Andy Staples of SI.com: "The visions came to Kemba Walker at some point during his historic comet-ride through college basketball's postseason. The Connecticut guard can't remember when they began, but he knows that by the time the Huskies arrived in Houston for the Final Four, he couldn't close his eyes without seeing them. Walker's mind had crafted a hoops fantasy slideshow. A ladder. Scissors. A net. His teammates standing on a stage, smiling and singing along to One Shining Moment. On Monday, Walker and the Huskies made those visions reality. As UConn's band blasted DJ Khaled's All I Do Is Win and workers moved ladders under each basket, the Huskies swayed back and forth wearing caps emblazoned with No. 1. They had rolled to a 53-41 win against Butler, denying America its Cinderella story and placing controversial, curmudgeonly coach Jim Calhoun in the most select of company. In the process, Walker capped a historic postseason run, averaging 24.6 points, 6.2 rebounds and five assists and willing the Huskies to 11 consecutive postseason wins. "As the season progressed, I definitely thought we had shot," said Walker, who led UConn with 16 points. "I knew we could be a special team. We definitely shocked the world and did something special."
Liz Clarke of the Washington Post: "But after losing their star forward Gordon Hayward to the NBA draft, few regarded the Bulldogs as a factor going forward. Butler, it seemed, would go down as little more than a footnote in college basketball lore - a team of plucky youngsters led by an earnest young coach that inched one step closer than George Mason in 2006 to toppling the sport's established world order and proving that a school from outside the cabal of power conferences could win its biggest prize. But while few were paying attention, Butler salvaged a season that just two months ago was utterly undistinguished, hitting a low ebb with a Feb. 3 loss at Youngstown State. After that defeat, their third in a row, the Bulldogs held a players-only meeting, took a hard look at themselves and decided their effort - particularly on defense - wasn't good enough. They didn't lose again until Monday - reaching their second consecutive NCAA championship game as a lowly eighth seed by toppling a No. 1 seed (Pittsburgh), a No. 2 seed (Florida) and a No. 4 seed (Wisconsin) along the way."
Drew Sharp of the Detroit Free Press: "Thank heaven for Butler. If only briefly, those feisty little Bulldogs from the little private school of about 4,000 students restored our idealism. It didn't matter that the dream ended in a thud like many of their jump shots against Connecticut Monday night. Butler offered a reassuring breeze amid the stench and stagnation of elite college athletics. It is possible to win at the highest level and still look yourself in the mirror without rationalizing your actions. Nobody's naïve enough to believe that Butler's advancing to consecutive national championship games will apply the brakes to the corruption that continually envelopes college sports. But the school's tale of resolve and resistance provided a desperately needed counterpoint to a litany of NCAA investigative and punitive blight over the last eight months. Remembering Butler makes it a little easier navigating the minefields of Reggie Bush losing his Heisman, Jim Tressel losing his mind and Cam Newton apparently losing his father/broker's telephone number. But it doesn't make the challenges facing the NCAA and its increasingly archaic mission statement for the "student-athlete" any easier. Butler won't dim the screams for institutional reform."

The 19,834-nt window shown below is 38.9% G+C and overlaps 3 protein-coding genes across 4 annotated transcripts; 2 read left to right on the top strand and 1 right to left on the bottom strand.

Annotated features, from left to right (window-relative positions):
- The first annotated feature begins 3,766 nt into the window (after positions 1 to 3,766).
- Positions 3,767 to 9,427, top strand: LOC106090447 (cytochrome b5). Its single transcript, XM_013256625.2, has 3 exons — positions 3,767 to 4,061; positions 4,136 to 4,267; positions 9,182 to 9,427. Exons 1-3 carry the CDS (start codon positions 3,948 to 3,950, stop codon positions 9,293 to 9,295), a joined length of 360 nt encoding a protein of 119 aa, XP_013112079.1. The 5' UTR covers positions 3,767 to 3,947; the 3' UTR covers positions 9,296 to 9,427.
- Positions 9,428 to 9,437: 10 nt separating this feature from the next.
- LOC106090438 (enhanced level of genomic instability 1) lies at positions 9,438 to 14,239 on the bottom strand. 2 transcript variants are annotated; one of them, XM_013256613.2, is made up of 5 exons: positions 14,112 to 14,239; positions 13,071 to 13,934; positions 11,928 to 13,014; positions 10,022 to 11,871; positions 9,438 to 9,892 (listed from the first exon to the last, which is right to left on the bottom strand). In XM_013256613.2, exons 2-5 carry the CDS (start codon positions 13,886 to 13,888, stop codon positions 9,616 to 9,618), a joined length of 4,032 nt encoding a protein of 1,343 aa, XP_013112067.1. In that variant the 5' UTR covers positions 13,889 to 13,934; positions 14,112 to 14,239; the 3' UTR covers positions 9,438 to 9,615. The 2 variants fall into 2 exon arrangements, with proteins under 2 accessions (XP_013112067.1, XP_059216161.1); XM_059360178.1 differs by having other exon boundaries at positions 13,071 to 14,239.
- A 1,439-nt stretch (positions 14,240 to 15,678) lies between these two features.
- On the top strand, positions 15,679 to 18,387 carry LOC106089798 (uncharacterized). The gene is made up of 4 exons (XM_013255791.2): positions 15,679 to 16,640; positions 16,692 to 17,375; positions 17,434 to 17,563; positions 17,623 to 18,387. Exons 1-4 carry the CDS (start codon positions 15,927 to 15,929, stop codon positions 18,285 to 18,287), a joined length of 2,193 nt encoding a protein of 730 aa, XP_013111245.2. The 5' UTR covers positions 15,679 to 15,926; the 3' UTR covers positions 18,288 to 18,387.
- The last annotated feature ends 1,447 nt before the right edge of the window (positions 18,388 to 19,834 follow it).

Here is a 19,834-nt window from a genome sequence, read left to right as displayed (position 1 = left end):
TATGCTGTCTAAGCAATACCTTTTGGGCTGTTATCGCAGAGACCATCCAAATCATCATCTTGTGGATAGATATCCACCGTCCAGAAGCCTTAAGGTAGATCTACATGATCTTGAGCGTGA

Jack Carey of USA Today: "There was no "Butler Way" to bail out the Bulldogs on Monday in a nightmarish offensive finish to a memorable tournament run. The 14-game winning streak ended with a thud as Butler shot an eye-blinking 18.8% from the field, lowest in title-game history, and was outscored in the paint 26-2. "Without question, 41 points and 12 of 64 is not good enough to win any game, let alone the national championship game," said Bulldogs coach Brad Stevens. "We got decent looks in the second half; we just missed quite a few. Credit UConn for defending the way they do. "You're not always going to make shots; that's part of the game. But very rarely will you go 12-for-64."
Eamonn Brennan of ESPN.com: "Two years. Two storybook runs to the national title game. Two brutal, demoralizing finishes. Butler's first run at glory ended with a just-this-close heave from Gordon Hayward. Instead, Duke took the title. This year, Butler's second chance at history was ruined by a score of misses -- 52 of them, to be exact -- as the Bulldogs shot themselves out of the mid-major record books and into the wrong kind of historical company in debilitating fashion. The Connecticut Huskies are your 2011 national champions, winning 53-41 on Monday. The Bulldogs' epic flameout will be the story of this game, of course; Butler's tale of back-to-back Final Fours -- both of which brutally ended without a title -- is too good to fade to the background. You can't shoot the worst field goal percentage in NCAA championship game history (18.8 percent) and expect to avoid the spotlight."